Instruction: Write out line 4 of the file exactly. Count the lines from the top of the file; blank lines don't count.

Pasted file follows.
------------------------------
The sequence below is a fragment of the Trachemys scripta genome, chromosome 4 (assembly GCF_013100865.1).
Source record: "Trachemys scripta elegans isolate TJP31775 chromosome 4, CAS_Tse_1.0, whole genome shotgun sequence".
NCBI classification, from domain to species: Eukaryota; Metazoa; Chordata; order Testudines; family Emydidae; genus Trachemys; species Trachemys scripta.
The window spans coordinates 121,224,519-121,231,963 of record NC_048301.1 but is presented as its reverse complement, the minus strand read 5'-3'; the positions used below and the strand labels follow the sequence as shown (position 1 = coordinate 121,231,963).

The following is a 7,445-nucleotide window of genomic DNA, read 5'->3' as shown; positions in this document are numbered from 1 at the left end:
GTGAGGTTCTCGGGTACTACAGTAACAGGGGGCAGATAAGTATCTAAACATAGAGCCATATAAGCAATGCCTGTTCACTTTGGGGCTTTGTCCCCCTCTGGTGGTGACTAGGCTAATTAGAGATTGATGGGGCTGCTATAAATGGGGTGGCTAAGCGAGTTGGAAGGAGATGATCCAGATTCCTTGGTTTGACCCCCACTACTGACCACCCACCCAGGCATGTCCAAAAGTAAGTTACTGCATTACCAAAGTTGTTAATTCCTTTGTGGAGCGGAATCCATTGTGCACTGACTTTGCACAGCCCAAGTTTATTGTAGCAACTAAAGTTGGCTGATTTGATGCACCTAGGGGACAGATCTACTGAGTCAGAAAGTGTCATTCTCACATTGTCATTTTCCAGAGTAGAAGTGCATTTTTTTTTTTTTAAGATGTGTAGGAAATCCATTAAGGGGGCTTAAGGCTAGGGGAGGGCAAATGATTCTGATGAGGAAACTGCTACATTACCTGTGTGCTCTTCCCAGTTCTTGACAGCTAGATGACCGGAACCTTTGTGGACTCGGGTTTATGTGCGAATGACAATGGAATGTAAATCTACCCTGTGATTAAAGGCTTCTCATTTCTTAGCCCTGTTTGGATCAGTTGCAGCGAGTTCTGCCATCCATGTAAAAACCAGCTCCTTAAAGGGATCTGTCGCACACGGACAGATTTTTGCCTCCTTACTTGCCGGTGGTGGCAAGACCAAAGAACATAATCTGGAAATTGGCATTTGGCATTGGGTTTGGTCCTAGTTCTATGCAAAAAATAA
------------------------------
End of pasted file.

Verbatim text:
The window spans coordinates 121,224,519-121,231,963 of record NC_048301.1 but is presented as its reverse complement, the minus strand read 5'-3'; the positions used below and the strand labels follow the sequence as shown (position 1 = coordinate 121,231,963).